Hand Foot and Mouth Disease: Coxsackievirus

It’s the second time it’s hit this summer: a raging fever and a miserable little girl. The pediatrician looks down her throat and confirms: coxsakievirus.

coxsackie 256x300 Hand Foot and Mouth Disease: Coxsackievirus PhotoCoxsakievirus is also called hand foot and mouth disease. Not to be confused with foot and mouth disease that sheep and cattle are susceptible to, HFMD is a different virus that can live in the human digestive tract.

Summer and fall are the prime times for this virus which effects mostly kids since it makes its way around through unwashed hands and toys, as well as sneezing and coughing. The virus is a stubborn one, too: It can survive on surfaces for several days making it extremely contagious.

According to Kids Health, coxsackievirus can present itself in several different ways. Half of the kids infected have no symptoms, while others suddenly develop a high fever but no other symptoms. Headaches, muscle aches, abdominal pain and nausea also can accompany the illness.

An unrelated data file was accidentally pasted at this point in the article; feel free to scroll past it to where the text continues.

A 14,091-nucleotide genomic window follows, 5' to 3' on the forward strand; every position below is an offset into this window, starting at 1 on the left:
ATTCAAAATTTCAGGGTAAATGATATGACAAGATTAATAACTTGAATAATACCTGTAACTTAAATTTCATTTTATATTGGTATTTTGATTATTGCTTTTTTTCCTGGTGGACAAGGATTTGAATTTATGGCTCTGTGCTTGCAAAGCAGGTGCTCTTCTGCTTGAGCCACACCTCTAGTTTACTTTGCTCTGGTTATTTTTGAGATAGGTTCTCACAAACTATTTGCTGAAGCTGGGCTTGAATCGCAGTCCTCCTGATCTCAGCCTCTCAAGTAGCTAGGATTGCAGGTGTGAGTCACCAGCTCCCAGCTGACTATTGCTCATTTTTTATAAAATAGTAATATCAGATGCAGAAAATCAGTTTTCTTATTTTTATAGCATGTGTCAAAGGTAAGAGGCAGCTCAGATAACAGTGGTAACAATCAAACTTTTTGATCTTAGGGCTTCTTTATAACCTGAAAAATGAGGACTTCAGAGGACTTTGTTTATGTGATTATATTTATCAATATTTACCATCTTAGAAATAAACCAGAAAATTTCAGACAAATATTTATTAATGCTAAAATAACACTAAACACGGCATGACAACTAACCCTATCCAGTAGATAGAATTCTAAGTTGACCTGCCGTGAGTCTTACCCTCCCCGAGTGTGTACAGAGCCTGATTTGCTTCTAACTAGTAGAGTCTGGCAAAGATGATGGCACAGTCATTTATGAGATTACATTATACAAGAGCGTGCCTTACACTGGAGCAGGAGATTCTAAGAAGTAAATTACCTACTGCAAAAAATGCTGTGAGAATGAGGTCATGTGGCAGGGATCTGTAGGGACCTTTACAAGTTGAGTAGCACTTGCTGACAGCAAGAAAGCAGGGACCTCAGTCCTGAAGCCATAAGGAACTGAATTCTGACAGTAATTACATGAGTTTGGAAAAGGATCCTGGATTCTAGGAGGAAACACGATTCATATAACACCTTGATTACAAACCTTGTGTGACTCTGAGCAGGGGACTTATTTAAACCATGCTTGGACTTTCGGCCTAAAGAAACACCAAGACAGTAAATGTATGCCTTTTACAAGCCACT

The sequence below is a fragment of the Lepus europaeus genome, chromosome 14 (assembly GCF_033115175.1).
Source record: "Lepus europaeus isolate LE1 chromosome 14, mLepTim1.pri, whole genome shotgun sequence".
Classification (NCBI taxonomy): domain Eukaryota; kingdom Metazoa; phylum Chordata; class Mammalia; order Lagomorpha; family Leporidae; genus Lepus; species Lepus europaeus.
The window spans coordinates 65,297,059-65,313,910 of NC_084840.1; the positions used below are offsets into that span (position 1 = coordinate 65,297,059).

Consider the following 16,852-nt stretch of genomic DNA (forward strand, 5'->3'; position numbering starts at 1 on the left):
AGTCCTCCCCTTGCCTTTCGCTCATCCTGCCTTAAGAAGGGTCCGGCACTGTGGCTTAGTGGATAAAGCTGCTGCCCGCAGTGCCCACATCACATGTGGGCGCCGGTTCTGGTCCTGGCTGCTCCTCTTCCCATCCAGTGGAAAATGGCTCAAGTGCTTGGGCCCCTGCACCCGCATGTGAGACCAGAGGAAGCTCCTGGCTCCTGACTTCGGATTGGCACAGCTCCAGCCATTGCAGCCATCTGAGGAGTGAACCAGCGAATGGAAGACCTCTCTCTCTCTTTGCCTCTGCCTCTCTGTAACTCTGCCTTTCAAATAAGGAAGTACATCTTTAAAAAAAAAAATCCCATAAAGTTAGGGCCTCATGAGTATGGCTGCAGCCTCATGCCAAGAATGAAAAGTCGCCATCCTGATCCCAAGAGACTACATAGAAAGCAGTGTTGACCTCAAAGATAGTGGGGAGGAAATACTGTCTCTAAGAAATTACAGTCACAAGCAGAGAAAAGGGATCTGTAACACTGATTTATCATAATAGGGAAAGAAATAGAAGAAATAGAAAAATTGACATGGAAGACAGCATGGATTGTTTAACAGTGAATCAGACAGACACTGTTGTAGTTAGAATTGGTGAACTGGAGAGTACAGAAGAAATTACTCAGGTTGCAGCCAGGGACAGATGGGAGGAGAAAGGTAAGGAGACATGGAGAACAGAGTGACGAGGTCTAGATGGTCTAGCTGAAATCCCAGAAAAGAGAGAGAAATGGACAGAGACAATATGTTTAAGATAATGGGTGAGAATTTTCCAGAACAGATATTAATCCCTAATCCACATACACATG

Because it can spread easily, kids with coxsakievirus should be kept home for a few days to prevent spreading the infection further, while the disease itself can last 7-10 days.

Doctors can typically diagnose coxaskievirus by viewing the sores on the inside of the child’s mouth. A swab test can be done to confirm the virus, but it can take 2-4 weeks for the results, by which time the virus has run its course.

Unfortunately, there’s no treatment for coxsakie other than medications that keep the fever down and pain to a minimum.  However, you should watch for symptoms of a stiff neck or back pain, which could point to aseptic or viral meningitis.

When else should you call the doctor? Here’s a checklist:

  • fever higher than 100.4° F (38° C) for infants younger than 6 months and higher than 102° F (38.8° C) for older kids
  • poor appetite
  • trouble feeding
  • vomiting
  • diarrhea
  • difficulty breathing
  • convulsions
  • unusual sleepiness
  • pain in the chest or abdomen
  • sores on the skin or inside the mouth
  • severe sore throat
  • severe headache, especially with vomiting, confusion, or unusual sleepiness
  • neck stiffness
  • red, swollen, and watery eyes
  • pain in one or both testicles